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Spider-Man: Homecoming: Swinger Lifestyle

Rating: ***

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SPIDER-MAN: HOMECOMING
*** (out of four)
DIRECTED BY Jon Watts
STARS Tom Holland, Michael Keaton

Tom Holland in Spider-Man: Homecoming (Photo: Columbia)
  • Tom Holland in Spider-Man: Homecoming (Photo: Columbia)

It’s remarkably easy and completely understandable to complain about superhero fatigue, until one realizes that the superheroes are the ones saving the day – and the box office.

While this summer’s other franchise pictures have been performing below expectations – regardless of whether they’re good (Alien: Covenant), bad (Transformers: The Last Knight) or just downright ugly (Pirates of the Caribbean: Dead Men Tell No Tales) – it’s the efforts from the cinematic branches of Marvel and DC that have prevented this movie season from being a total financial washout. More importantly, in terms of quality, both Guardians of the Galaxy Vol. 2 and especially Wonder Woman have proven to be among the few bright spots – and now here comes Spider-Man: Homecoming to further strengthen the argument.

The best Spider-Flick since 2004’s Spider-Man 2, this one finds Tom Holland justifying the goodwill generated by his supporting stint in last year’s Captain America: Civil War. As the new Peter Parker/Spider-Man, he’s an utter delight, emerging as less cocky than Andrew Garfield and even more self-effacing than Tobey Maguire. For that, credit not only Holland but also director Jon Watts and a sextet of scripters (including Watts), who collectively serve up an interpretation of the web-slinger that capitalizes on the character’s teenage roots. Wisely, the origin story isn’t replayed for the umpteenth time – yup, the kid was bitten by a radioactive spider; let’s move on! – allowing for more time to focus on Peter as he faces the horrors of high school life when he’s not facing real-world horrors. In fact, much of the charm of Spider-Man: Homecoming is how it adheres closer to vintage John Hughes than trademark Stan Lee, with many of the brightest moments centering around Peter’s taxing school days.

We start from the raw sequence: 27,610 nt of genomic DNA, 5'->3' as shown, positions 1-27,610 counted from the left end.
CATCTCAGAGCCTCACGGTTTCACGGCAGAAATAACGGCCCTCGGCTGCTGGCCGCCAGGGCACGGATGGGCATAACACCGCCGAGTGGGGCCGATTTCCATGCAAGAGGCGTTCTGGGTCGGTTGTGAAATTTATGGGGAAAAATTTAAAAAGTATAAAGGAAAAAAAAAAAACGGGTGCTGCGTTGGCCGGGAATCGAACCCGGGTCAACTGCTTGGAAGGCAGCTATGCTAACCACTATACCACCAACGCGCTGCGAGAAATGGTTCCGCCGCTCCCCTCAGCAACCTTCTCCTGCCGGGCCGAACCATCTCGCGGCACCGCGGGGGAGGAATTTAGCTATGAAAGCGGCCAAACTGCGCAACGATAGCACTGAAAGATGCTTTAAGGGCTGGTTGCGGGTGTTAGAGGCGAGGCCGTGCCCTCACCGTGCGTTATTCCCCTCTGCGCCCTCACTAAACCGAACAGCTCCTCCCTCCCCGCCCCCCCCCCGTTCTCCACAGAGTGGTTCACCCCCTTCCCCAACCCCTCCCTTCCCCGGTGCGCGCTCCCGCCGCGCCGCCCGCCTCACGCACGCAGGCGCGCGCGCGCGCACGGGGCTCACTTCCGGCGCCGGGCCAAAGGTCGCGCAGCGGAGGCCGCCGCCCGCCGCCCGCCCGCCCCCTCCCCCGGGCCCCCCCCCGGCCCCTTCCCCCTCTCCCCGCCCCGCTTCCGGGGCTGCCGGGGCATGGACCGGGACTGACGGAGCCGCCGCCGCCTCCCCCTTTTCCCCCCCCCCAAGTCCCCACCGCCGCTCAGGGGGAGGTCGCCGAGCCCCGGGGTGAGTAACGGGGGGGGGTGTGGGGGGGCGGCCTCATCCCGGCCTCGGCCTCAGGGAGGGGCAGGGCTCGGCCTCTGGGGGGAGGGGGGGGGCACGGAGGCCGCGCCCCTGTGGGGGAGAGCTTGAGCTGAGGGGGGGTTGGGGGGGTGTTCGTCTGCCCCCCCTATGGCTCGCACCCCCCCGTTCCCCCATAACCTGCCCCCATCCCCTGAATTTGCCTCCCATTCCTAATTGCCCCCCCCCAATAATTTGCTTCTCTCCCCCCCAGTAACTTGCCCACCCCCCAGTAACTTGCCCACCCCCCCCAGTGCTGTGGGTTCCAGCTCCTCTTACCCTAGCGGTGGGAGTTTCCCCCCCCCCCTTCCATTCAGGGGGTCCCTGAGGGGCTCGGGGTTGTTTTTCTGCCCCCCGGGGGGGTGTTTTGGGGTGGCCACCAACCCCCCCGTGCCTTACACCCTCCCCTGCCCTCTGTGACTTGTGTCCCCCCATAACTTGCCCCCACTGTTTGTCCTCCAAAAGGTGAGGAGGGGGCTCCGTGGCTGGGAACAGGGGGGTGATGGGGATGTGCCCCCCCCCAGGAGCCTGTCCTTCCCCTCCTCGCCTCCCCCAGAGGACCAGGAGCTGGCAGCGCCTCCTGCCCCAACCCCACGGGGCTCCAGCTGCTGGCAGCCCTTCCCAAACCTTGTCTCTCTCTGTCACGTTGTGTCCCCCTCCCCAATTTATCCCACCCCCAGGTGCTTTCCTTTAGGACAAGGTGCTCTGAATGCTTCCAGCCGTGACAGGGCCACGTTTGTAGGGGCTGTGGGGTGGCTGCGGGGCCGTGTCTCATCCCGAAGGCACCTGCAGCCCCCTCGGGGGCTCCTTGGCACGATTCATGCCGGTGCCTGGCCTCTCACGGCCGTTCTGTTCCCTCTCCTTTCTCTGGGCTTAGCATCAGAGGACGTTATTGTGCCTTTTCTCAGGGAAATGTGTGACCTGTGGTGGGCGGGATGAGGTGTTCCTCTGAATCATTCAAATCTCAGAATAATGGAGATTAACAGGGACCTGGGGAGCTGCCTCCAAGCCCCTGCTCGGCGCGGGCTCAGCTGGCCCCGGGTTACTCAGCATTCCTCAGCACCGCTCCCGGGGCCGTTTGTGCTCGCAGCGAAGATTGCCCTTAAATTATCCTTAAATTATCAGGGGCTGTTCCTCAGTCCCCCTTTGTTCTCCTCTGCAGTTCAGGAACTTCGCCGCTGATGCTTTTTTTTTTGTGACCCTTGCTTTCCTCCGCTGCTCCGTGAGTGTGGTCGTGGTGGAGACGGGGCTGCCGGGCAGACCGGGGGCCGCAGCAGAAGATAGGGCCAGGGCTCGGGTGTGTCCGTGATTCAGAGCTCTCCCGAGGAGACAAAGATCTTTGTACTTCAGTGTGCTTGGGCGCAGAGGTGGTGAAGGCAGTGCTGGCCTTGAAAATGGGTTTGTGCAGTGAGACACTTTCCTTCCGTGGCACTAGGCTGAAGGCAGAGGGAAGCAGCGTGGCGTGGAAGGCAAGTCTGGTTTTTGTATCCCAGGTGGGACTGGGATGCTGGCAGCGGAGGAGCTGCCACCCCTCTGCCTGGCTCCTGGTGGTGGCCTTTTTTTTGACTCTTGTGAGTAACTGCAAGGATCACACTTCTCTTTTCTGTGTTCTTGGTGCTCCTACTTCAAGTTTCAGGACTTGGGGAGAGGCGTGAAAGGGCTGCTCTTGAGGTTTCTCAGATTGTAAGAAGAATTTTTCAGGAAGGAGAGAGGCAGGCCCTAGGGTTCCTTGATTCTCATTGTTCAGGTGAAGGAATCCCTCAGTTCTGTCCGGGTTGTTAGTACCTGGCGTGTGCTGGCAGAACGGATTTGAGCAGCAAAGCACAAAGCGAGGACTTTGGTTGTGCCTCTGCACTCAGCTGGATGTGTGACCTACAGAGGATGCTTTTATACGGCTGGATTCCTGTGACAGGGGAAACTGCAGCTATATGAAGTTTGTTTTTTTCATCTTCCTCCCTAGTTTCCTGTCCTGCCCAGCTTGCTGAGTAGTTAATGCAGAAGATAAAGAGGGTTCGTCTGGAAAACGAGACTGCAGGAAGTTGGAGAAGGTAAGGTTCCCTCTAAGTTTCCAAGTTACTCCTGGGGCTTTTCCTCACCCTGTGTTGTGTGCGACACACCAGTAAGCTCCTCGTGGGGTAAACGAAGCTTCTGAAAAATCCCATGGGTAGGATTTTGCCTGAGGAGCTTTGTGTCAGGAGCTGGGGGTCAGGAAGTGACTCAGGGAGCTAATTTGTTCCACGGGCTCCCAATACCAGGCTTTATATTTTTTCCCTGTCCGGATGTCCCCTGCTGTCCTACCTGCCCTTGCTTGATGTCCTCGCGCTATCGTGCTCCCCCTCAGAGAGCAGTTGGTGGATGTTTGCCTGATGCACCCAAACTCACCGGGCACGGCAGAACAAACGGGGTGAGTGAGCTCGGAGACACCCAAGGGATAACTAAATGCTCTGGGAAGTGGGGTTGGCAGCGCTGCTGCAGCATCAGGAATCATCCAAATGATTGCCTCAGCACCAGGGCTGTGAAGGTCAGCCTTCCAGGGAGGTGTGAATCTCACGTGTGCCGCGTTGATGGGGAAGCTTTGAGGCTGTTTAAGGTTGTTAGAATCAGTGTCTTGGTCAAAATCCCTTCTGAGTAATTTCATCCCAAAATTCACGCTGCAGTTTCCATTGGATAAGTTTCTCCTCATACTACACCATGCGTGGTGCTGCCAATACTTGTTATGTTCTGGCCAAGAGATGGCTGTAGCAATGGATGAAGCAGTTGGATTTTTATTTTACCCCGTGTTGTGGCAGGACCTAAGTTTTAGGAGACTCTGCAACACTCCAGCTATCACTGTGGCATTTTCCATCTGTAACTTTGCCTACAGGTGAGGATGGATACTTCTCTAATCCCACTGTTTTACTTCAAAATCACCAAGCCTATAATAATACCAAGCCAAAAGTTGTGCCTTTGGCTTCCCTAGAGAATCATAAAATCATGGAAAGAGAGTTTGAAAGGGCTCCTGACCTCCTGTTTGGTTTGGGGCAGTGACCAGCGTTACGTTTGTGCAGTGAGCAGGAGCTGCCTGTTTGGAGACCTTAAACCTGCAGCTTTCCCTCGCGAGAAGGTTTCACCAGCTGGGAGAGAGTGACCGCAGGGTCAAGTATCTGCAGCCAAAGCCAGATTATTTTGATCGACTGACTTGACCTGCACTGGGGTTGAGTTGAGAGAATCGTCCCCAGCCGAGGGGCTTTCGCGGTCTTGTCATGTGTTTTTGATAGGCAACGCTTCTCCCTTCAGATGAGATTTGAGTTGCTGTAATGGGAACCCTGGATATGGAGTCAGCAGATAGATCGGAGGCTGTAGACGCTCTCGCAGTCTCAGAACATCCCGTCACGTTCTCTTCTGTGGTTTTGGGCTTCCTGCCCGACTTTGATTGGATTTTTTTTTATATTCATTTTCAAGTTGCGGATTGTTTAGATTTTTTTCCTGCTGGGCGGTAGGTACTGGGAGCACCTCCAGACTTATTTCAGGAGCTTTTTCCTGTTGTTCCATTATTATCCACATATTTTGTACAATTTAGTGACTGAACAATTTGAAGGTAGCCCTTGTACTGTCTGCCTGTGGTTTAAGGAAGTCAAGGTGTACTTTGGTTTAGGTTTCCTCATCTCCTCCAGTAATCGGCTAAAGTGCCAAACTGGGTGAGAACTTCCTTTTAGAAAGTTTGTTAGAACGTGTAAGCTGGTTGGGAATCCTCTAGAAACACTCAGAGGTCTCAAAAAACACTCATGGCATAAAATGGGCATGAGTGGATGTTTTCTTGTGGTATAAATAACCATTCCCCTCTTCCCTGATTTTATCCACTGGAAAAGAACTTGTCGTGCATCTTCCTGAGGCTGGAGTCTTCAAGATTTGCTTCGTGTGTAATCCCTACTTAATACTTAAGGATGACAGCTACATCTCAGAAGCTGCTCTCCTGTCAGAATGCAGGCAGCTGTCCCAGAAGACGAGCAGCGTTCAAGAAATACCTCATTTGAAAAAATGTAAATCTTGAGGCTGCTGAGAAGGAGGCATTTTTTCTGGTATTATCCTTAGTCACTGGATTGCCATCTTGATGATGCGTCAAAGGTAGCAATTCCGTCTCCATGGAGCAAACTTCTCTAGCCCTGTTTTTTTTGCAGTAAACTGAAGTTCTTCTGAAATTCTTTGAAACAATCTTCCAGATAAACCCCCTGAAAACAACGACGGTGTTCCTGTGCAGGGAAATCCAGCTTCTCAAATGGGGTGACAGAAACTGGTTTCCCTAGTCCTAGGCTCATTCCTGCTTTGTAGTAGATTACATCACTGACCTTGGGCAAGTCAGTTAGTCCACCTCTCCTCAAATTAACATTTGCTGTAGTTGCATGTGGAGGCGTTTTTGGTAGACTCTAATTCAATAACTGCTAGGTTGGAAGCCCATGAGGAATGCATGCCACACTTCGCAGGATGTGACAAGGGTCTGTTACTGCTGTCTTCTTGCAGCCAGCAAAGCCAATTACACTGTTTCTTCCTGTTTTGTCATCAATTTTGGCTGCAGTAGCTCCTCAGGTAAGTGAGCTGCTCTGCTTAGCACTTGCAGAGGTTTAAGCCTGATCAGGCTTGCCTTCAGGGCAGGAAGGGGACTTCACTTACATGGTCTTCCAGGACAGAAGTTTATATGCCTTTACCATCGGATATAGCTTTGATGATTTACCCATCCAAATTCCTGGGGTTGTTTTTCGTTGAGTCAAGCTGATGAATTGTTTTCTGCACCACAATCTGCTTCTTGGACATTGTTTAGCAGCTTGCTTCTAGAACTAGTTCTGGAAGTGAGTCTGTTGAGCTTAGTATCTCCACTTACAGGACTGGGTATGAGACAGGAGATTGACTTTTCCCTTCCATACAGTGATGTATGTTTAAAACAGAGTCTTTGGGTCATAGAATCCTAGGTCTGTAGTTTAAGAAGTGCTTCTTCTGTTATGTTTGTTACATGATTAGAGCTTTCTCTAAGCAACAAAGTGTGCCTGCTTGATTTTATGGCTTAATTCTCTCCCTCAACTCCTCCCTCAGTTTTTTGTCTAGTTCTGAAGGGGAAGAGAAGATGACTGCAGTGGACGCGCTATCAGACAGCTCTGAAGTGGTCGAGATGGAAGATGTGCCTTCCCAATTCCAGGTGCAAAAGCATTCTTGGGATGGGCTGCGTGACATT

Still, it’s hard for our friendly neighborhood hero to concentrate on chemistry classes when there are villains out there to vanquish. Anxious to tackle the bad guys – but kept in a holding pattern by mentor Tony Stark (Robert Downey Jr.) and Stark’s right-hand man Happy (Jon Favreau) — Peter finally strikes out on his own when he gets wind of the dastardly maneuverings of one Adrian Toomes, aka The Vulture. As Toomes, Michael Keaton is excellent, showing us two sides of a complicated individual who allowed the big, bad world to corrode his soul.

The final battle royale gets too convoluted and continues for too long (a problem also in GotGV2 and WW), and my pet peeve of two people in a city of 8.5 million coincidentally turning out to be related receives a major workout here. Then there’s Tony Stark/Iron Man, whose “guest appearance” occasionally feels more like a crutch — it’s not unlike, say, Henry Winkler’s Fonz from Happy Days and Penny Marshall’s Laverne from Laverne & Shirley both turning up in the pilot episode of Mork & Mindy to give the fledgling show a blessing and a boost. But these carps are ultimately mere asides. In most respects, Spider-Man: Homecoming swings and scores.

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